I've reflected a lot on my career, especially given where I'm at today with my career. So, if my dad was alive, I often wonder what he would think of what his youngest son does now. Yes, his son is a doctor, but the way I practice is quite different from dad's in many ways, not only the way I approach patients, I think, but also the various different mediums in which I work. I've been releasing podcasts for over five years now and, very fortunate that the health podcast I have is the most listened to health podcast in the whole of Europe, which is incredible. So I get to communicate with millions of people now every single week. And I used to think is that being a doctor? Of course it's being a doctor. A doctor is an educator, and through this medium I'm able to educate people. And, you know, on a side note, but related to this question, I probably get several hundred messages a week on social media, private messages from people saying things like, oh, my depression is under control now, because of this thing that I learned from you. Or my anxiety is 80% reduced, or I put my type two diabetes into remission. Or I'm now pain free, basically from my books or the podcasts when I record with guests. And I've, for many years had to really question myself and go, wow, well this is also being a doctor. Being a doctor is not just one-on-one with a patient in a consultation room. Yes, that's very important. But if you can communicate well, that helps you in the consultation room, but it also helps you using media now, podcasts or books. You can communicate a lot of these messages in a very powerful way. And that speaks to, when did I start to practice like this? I've always had a slight frustration, even when I was working in hospitals, that the way we were taught at medical school, I learned a lot of valuable tools for sure, no question. I think it was really good conventional medical training. But the problem is, when I went out into the real world, and I had real world problems, a lot of the time I felt slightly handcuffed. I thought, I don't really know how to help this person. I don't feel I'd been given the tools, particularly for chronic issues. I think when I went into general practice, Vivek, I really noticed it. I remember in my very first week as a GP, there was a young lady came in, I think she was in her early twenties, and essentially she had symptoms of depression. And I remember just looking at these protocols I had, and essentially I was being guided into prescribing an antidepressant for her, an SSRI, a type of antidepressant. And that's what I would've been perfectly medically okay to do that. I would've felt competent to do that. Medico-legally that would've been completely fine. That was the guidelines, no problem. But I couldn't do it. I just felt, hold on a minute, I need to understand what is going on here. I can't just start a pill. And I remember saying to her, I said, "Listen, I've got three patients waiting today already. I've spent a bit of time talking to you. Are you able to come back tomorrow at the end of my morning clinic? I'd love to spend a bit more time with you. I'd love to really try and understand what's happening." And so she said, "okay, sure." So she came back the next day. I spent maybe 25 minutes, half an hour with her. I started to build up a real rapport with her. And I actually thought, I don't think she needs a medication at the moment. I feel that she's got some pretty, some pretty, I wouldn't say serious, but some significant problems in her personal life, including she recently broke up with her boyfriend. Which it would be completely understandable that you would feel this way after that life event. And again, I was, this is my first week as a GP. And I remember for the next few weeks she kept coming in once a week. I made sure we had a double appointment where I spent time talking to her. And maybe four or five weeks later, she was like a different person, completely. She felt, yeah, I feel, I feel okay now, I feel I understand what I need to do. I mean, I'm giving you the short version of this story, but essentially what I learned was that, well, I learned two very powerful things. One was, I don't need to rush to give a pharmaceutical intervention. Maybe it's useful for some patients, but sometimes you don't need to go there. You can actually do other things first. That's one thing I learnt. The second thing I learnt, and this is one of the most powerful lessons I've learned in my entire career as a doctor, is that there's something incredibly powerful about a patient feeling seen and being heard. Because I realized after those four or five weeks, I hadn't actually done any medicine with her, certainly not the medicine that I was taught at medical school. But I've realized now with hindsight, I gave her something very powerful indeed, which she didn't have in her life, which was, I guess in some ways, you know, attention, compassion, listening, like listening can be medicine, listening can be real medicine. And by actively listening to her, by taking her seriously, she found through her conversations with me, four or five weeks later, she's like, yeah, I think I'm good now. She didn't feel low in mood anymore. She felt, like I sometimes feel as primary care doctors, and I know the system doesn't always allow it, but sometimes a patient doesn't have that in their life or people in their lives. They've got, you know, pre-judgment, they've got pre-existing relationships with. There's something quite unique about coming to see, let's say your doctor, that they don't know you personally, so maybe you feel you can open up about things that you couldn't do with your friends maybe, or your partner or whoever. And so, I imagine sometimes this is what people get from therapists, that they get to go somewhere where they're not gonna be judged, somewhere neutral, where they can just open up. So it was very powerful for me. So that was, I mean, that was one case which made me start to question how I practiced, many other cases like that for sure. But I always felt a frustration, and I wonder how you feel about this now, especially given your role, but I sort of feel in medicine, we get involved quite late, like let's say type two diabetes, right? Most people have heard of type two diabetes, a condition where we have chronically elevated blood sugar, and diagnosed by a blood test where if you are above a certain point, let's say, say your average blood sugar, the HbA1c, if it's 6.5 or above, we say you've got type two diabetes. Okay, and then we get involved and we might give you treatment and might give you some recommendations. But I always felt, yeah but what happens at 6.4 or at 5.9 or at 5.7, like health is a continuum and we are being trained to get involved right at the end stage here. But we know that maybe many people with type two diabetes, that problem has been brewing for maybe 10 years. So wouldn't it be wonderful if we could get involved five years before that, or four, you know, whatever, sometime before it, where we can maybe make a more significant difference. So I've always felt this on some level. I think I've been quite frustrated in the early part of my career. And then the truth is when my, in 2010, my son was pretty unwell, which really caused a big shift for me. Would you like me to explain what happened?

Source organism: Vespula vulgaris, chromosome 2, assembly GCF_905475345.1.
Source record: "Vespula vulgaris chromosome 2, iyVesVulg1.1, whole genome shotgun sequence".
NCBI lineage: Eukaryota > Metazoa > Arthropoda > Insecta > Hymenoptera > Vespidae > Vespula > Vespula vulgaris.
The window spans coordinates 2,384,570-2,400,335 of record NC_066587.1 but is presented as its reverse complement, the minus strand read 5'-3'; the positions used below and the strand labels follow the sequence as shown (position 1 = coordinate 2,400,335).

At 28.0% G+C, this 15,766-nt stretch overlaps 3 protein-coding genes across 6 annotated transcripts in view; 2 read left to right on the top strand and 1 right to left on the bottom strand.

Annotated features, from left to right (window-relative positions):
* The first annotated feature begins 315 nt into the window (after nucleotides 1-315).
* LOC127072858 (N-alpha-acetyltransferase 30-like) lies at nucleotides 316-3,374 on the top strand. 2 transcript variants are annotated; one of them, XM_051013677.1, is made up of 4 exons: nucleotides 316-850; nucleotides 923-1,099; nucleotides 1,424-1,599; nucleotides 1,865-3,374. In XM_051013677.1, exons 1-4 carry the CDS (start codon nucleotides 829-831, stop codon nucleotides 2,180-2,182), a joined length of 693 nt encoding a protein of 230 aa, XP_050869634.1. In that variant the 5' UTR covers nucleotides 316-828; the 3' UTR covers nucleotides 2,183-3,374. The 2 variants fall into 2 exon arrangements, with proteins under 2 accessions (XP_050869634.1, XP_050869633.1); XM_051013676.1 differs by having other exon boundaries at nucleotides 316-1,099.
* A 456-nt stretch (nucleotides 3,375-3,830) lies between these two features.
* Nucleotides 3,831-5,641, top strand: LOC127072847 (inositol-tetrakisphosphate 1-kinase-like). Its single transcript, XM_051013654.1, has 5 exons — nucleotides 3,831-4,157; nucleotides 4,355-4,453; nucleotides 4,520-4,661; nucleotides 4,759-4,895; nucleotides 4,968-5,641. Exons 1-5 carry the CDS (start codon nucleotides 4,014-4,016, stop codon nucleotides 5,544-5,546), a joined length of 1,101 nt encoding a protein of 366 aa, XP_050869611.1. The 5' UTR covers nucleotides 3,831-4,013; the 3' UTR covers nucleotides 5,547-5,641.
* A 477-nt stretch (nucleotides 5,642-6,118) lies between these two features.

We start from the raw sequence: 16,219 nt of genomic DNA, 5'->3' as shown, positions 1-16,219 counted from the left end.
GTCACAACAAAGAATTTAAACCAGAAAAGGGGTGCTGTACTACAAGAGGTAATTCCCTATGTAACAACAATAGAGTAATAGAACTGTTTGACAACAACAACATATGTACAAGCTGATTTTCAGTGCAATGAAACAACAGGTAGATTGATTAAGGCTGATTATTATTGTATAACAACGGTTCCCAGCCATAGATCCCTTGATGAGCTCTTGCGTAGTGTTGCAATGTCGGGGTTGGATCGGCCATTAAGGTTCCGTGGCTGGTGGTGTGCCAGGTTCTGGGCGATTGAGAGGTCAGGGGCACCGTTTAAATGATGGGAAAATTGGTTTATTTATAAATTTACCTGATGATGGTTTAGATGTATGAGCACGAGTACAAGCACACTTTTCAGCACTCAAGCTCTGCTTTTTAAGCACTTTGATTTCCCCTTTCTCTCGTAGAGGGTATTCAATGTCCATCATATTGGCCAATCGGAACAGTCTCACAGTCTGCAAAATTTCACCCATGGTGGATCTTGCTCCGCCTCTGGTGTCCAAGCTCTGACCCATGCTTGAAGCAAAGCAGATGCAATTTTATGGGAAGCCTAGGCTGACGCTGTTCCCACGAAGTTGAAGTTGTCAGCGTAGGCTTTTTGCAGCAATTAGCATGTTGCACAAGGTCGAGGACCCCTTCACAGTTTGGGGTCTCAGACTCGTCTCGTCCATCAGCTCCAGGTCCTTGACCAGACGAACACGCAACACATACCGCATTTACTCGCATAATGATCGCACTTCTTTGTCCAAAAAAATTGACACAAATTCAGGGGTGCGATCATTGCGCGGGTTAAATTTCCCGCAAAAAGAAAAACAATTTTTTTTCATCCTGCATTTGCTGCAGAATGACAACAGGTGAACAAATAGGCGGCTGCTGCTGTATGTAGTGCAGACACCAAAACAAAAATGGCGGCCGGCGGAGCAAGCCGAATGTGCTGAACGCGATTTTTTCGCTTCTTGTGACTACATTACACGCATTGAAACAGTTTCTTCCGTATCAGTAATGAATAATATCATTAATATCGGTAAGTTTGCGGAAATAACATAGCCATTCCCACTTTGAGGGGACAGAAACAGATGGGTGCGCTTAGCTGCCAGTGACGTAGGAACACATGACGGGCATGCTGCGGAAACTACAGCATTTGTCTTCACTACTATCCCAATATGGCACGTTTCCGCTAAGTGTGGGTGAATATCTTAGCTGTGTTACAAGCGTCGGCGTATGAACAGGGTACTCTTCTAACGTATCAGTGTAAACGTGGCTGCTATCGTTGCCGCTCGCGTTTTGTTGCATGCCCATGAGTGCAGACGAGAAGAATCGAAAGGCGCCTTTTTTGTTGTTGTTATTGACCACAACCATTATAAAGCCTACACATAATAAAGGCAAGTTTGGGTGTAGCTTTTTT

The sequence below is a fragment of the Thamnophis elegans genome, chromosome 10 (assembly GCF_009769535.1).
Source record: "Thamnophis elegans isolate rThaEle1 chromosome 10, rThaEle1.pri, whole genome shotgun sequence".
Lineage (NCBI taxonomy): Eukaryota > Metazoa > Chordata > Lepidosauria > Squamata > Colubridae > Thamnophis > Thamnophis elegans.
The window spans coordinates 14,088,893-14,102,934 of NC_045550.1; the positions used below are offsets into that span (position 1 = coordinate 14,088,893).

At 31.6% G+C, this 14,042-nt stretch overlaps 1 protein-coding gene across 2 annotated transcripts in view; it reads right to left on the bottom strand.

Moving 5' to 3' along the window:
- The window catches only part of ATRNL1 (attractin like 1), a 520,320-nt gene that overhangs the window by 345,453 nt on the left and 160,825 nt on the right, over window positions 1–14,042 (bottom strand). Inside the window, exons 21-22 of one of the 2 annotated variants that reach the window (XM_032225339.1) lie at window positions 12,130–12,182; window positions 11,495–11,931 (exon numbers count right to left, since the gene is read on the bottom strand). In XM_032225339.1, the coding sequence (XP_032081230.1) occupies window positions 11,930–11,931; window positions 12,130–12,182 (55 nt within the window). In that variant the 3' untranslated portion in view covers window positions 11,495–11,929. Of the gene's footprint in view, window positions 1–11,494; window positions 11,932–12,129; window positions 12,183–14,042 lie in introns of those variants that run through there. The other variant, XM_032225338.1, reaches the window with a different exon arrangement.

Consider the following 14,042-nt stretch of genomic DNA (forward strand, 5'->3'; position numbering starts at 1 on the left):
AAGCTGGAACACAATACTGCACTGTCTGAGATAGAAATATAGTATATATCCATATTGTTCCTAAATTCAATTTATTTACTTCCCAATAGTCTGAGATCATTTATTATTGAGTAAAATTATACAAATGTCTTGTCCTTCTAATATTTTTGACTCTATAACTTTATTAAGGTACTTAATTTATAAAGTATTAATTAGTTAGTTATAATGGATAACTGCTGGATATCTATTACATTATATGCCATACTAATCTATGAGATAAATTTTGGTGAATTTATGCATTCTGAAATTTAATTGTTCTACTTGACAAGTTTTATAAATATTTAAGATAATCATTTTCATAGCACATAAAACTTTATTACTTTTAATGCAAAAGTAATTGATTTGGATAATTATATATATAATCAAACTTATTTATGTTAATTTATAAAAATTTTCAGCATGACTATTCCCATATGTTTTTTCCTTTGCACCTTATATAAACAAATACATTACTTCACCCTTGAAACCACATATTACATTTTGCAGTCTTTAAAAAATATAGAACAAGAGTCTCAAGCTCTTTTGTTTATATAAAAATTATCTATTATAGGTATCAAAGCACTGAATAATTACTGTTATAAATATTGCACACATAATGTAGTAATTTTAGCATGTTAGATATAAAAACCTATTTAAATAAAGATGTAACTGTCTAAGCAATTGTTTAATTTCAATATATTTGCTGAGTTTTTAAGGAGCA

Dr. Vivek Murthy